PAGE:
It's a good product and you should definitely evaluate it. We're concerned about standardization, so even if a product has something that's better - one item, one capability that's better - we probably wouldn't go with it and would rather standardize across, for support and everything else. That's important to us. For the purchasing process, we'll go to the vendor, we'll give them our requirements, and we'll work out the final design. They'll give us a quote and then we'll get two more quotes from two other vendors. We're required to get three quotes. I then put that in through my finance and then it goes through contracting. Contracting goes out and they get the true quote. And then, once the equipment is purchased, it comes directly to me onsite. I rate the solution an eight out of ten. Improving the interface for managing it would help make it a ten.
Test it really well first, and get somebody who knows what they're doing to set it up. The VAR that we were referred to was terrible. That was the root of a lot of our problems. If we didn't have the problems that we had with it - all the problems that I highlighted above - it would be definitely a ten out of ten. But given those problems, and the fact that one of them has been going on for two years and we still don't have a solution, and the Unity is the only factor that changed in the environment...
I would definitely recommend Unity because, compared to VNX and other storage solutions, it is the easiest way to deploy for VMware and physical operating system services. Regarding ownership, it is very easy. It's a single point of contact. We have the type of support from Dell EMC where, in case of any failure, we get an immediate response from them. For the purchasing process, we just validate the bill of materials and then we reach out to the Dell EMC salesperson to get it delivered to our data center. We are working on the vSphere integration. Once that integration is done we will easily be able to do everything on the vSphere console.
I would definitely recommend it and have recommended it. We're pretty large, but I think for most companies it probably is the array that's going to work the best, especially for a VM workload. If you don't want to invest in a VMAX, this makes a lot of sense. It fits that price profile really well. It's an entry-level, all-flash array for us. So stuff that we don't want to go on VMAX or XtremIO, we can put right on the Unity and feel pretty comfortable that it's going to do what we need it to do, as far as performance goes. Unity falls right in, with it being the successor to the VNX line. It works great, has a very simple interface that we're comfortable with, so it's a good product for us. In terms of the purchasing process, we have a pretty good sized environment, so we work with our dedicated team. They knew that this was going to perform the way we wanted. We had a spot where we needed some VNX replacement and this was the logical choice. It was very easy. My rating of eight out of ten would get to a ten if it had throttled replication.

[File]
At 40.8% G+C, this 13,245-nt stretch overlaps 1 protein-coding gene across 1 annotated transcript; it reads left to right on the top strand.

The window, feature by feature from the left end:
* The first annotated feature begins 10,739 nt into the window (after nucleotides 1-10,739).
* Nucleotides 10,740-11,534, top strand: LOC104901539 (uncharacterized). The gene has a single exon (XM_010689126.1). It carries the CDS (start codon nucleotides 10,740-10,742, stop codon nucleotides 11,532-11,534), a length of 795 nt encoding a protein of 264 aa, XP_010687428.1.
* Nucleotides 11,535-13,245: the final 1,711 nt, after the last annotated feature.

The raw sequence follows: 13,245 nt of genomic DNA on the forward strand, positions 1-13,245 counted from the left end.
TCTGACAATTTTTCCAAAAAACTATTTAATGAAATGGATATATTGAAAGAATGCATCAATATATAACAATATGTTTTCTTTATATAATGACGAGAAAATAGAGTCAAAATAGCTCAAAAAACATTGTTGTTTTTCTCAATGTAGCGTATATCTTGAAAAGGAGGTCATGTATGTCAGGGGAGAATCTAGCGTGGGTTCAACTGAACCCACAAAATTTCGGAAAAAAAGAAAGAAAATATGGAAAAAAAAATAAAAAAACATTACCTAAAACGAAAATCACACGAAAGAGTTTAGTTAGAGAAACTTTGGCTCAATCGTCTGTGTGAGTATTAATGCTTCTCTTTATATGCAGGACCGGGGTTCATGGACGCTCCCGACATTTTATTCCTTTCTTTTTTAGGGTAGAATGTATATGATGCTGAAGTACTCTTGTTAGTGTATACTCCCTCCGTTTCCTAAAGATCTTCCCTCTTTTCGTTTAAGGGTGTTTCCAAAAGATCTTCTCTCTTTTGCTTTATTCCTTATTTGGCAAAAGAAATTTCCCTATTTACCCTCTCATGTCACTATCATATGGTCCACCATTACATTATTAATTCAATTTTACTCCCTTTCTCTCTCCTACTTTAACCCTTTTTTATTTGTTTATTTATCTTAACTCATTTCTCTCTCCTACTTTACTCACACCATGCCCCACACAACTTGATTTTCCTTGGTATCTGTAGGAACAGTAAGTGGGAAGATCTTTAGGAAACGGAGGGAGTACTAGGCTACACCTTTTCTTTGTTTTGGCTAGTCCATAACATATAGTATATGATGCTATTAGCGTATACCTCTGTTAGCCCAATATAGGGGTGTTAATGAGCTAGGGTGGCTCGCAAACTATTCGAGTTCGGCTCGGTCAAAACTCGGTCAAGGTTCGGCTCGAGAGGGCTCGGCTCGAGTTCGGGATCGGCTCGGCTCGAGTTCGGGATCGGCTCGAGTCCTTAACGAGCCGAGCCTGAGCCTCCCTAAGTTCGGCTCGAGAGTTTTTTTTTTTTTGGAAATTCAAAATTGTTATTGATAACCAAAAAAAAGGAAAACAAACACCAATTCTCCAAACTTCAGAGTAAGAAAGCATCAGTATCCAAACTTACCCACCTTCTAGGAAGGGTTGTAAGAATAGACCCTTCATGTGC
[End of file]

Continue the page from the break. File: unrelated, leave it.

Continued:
Study the configurations of what you need to use and ensure you understand what you're provisioning. The procurement process can be a little daunting because there are a lot of features and there are a lot of components that you'll get set up with but which you may not need. When selecting a vendor, what's important for me are global, 24-hour support; being able to get things fixed. After that, price, because we'll probably buy a thousand of them over time.
We integrate the solution with VMware. There have been some cost involved with this. Most important criteria when selecting a vendor: the relationship.
When we were purchasing the product, we didn't have a capital budget for it. I sat down with my boss (the COO), and went over upcoming projects. We looked over the dollar values and if they fit. If it does fit, we do it. We went with the VAR that sold Dell EMC in our city and from there it was done. This made it very easy. If it fits your budget, do it. Most important criteria when selecting a vendor: brand and support reputation.
Vet out your use case sufficiently, make sure you understand what you are trying to achieve and how you are trying to achieve it. Do your best to leverage the gambit of functionality, as opposed to focusing on one area. I rate it at eight out of ten. The best would be no issues, no concerns. I can't imagine I'd give anyone a ten, to be honest. To achieve that is pretty hard. I wouldn't not recommend Unity.
My advice is, obviously, to go with something tailored to your needs. For what this has been, a full flash array and ease of setup, from what I've had experience with, I would probably recommend the Unity array. We plan to eventually use the VMware integration. There is a little bit that we're using right now but it's not the whole vSAN setup. I don't believe there will be a cost involved with that. It's just a matter of taking the time and getting it set up. Right now, we just have it set up as a simple SAN array. Nothing is ever perfect. It would have to be perfect to be a ten out of ten, but this is probably as close as we've been to perfect, so that's good.